I get this question about positioning sometimes:“If I focus on a market vertical where I don’t have much or any experience, am I lying?”Usually the actual question isn’t stated quite so bluntly, but that’s really what’s being asked.The actual question might look more like one of the following:
- “How can I focus on a specific market vertical if I don’t have prior experience in that vertical?”
- “The imposter syndrome kicks in real hard when I think about narrowing down my focus to a market vertical I don’t have previous experience in.”
If you say something that’s not true, then yes, you are lying. 🙂 But focusing on a market vertical where you have little or no experience is not lying. It’s choosing, and it’s the beginning of a process. Let me explain…In my 20’s I visited Mexico several times. Despite my Spanish being at about the same level as a 2-year old native speaker, the locals always appreciated that I at least tried to communicate in Spanish.That’s what it’s like when you focus on a market vertical. You are visiting a “foreign country” and learning their native language. At first it is awkward.However, it does not take very long to learn the basics of their “native language”. And the people in this “foreign country” (the market vertical you are focused on) really appreciate that you have taken an interest in them, and are attempting to learn their “language” (the specifics of their business, how their business works, and the problems that can be solved with software or technology).So at first, that’s all you’re doing when you focus on a specific market vertical. You are choosing to visit their world and learn a little of their language.You are not claiming to be a lifelong resident, or to know everything there is to know about their world. The process goes a little like this:
- You decide on a market vertical to focus on. For this example, let’s say you are a Rails developer and you’ve chosen to focus on logistics companies.
- At first, your positioning statement is: “Custom Rails apps for logistics companies”. When asked why you chose to focus on logistics companies, you might say something like this: “I find the challenge of creating custom software to minimize cost a very interesting one, and logistics companies usually seem to need help with that problem.” No potential client is going to interrogate you for 30 minutes about why you chose your focus. A simple answer like this is all you’ll usually need.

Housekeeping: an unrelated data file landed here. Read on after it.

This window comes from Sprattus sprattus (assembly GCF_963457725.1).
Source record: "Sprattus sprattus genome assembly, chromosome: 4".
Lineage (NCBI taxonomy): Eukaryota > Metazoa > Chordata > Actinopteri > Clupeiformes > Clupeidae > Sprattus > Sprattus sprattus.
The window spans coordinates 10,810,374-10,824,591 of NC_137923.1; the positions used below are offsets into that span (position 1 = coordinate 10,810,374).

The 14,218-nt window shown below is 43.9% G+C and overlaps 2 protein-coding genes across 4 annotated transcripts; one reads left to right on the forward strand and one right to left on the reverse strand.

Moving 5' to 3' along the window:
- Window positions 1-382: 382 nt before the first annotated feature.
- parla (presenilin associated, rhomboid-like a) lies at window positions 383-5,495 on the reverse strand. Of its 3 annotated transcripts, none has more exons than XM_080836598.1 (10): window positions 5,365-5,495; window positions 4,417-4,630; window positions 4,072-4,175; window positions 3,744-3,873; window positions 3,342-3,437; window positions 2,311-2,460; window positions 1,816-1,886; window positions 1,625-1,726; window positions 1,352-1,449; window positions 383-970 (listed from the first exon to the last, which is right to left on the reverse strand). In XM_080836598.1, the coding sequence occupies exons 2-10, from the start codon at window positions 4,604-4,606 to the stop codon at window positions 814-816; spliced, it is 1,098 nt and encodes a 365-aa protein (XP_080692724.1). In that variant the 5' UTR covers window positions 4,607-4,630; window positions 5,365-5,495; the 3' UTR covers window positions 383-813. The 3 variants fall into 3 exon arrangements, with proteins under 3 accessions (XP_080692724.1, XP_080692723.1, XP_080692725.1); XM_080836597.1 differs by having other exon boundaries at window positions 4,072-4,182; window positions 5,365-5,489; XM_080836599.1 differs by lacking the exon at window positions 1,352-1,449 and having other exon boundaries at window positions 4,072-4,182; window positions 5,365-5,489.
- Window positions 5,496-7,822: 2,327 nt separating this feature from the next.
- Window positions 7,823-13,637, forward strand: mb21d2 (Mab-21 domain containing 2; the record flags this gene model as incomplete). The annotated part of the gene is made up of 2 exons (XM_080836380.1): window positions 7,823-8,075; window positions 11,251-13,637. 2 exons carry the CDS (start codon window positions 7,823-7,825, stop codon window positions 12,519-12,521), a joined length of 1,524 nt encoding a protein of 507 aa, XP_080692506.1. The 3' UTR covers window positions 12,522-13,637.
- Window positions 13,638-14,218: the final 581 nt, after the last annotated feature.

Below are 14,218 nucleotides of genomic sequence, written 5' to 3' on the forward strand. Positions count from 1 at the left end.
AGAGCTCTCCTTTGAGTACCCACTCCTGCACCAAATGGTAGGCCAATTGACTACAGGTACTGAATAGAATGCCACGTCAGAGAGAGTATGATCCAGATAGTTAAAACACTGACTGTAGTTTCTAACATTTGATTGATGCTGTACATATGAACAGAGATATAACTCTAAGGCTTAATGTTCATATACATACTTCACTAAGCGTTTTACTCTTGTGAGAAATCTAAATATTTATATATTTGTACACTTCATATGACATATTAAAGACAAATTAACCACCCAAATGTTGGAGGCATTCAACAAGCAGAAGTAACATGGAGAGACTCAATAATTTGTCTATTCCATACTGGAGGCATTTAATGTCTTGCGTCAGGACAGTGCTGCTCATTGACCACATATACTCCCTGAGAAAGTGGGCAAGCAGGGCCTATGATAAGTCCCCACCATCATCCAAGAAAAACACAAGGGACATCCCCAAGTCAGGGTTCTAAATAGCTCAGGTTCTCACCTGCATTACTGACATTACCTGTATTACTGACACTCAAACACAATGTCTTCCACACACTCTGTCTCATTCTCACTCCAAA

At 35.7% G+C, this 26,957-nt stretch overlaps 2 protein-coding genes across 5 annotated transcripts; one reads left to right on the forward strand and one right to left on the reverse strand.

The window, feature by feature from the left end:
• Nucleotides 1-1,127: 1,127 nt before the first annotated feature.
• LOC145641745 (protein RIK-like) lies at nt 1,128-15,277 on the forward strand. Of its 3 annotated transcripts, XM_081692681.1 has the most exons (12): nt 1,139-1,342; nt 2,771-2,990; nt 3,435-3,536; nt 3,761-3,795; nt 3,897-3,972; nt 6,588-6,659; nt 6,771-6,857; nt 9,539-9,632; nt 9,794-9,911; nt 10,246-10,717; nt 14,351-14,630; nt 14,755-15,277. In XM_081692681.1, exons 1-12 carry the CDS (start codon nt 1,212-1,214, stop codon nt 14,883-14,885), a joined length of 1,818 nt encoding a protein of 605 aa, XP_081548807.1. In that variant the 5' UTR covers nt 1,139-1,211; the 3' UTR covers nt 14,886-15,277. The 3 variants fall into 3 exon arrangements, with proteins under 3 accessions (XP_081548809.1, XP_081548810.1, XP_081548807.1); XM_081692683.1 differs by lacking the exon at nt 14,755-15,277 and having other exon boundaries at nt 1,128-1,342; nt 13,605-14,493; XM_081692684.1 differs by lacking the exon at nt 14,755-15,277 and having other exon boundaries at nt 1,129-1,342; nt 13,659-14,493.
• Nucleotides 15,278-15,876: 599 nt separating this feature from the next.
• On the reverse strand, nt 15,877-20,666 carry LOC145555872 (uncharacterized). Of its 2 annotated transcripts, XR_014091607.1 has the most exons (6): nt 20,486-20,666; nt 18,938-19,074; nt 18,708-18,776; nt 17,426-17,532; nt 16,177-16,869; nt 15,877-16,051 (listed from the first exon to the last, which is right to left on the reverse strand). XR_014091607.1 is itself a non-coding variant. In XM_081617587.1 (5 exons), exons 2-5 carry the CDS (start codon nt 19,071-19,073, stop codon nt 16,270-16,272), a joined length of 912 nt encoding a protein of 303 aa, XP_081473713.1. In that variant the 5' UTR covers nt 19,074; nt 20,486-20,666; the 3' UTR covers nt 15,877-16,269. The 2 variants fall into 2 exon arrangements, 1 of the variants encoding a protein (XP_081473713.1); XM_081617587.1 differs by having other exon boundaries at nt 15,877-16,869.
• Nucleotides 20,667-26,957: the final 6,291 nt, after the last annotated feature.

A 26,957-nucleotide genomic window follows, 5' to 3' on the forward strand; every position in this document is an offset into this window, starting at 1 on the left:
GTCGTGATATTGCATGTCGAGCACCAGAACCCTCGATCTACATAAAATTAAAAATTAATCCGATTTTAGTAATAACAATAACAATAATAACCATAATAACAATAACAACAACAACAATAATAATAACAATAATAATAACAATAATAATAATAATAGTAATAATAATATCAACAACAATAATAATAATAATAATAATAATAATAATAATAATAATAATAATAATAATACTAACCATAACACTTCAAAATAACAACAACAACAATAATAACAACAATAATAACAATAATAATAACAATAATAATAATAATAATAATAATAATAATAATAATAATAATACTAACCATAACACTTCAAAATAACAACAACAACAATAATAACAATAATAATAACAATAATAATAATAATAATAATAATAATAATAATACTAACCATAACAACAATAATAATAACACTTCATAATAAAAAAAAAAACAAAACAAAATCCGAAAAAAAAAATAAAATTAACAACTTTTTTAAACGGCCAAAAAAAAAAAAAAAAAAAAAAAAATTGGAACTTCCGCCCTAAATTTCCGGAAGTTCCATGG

- After you build up a bit of a track record with logistics companies, you can start to narrow your positioning statement a bit. It might become: “I help logistics companies reduce lost freight insurance claims by up to 38% with custom software”. If someone is still curious why you chose logistic companies, you can provide any number of compelling reasons why. You might say, “At first it was kind of random, but after doing a few projects I saw that building just the right amount of custom software can dramatically reduce lost freight claims, so I decided to really specialize in this kind of work.” Or you might say, “Each time I did a project for a logistics company the results were better, so naturally I decided to focus 100% on logistics companies.”
- At some point, you may start declining or referring away projects that fall outside your area of expertise. You do this when you are ready. Before that point, you do whatever makes sense for your cashflow needs and available bandwidth. You resist the temptation to dilute your positioning or messaging during this “chasm crossing” period, which can last for 6 to 18 months in some cases.
Want more information on navigating this kind of transition in your business?: https://philipmorganconsulting.com/positioning-course/Talk to you soon,-P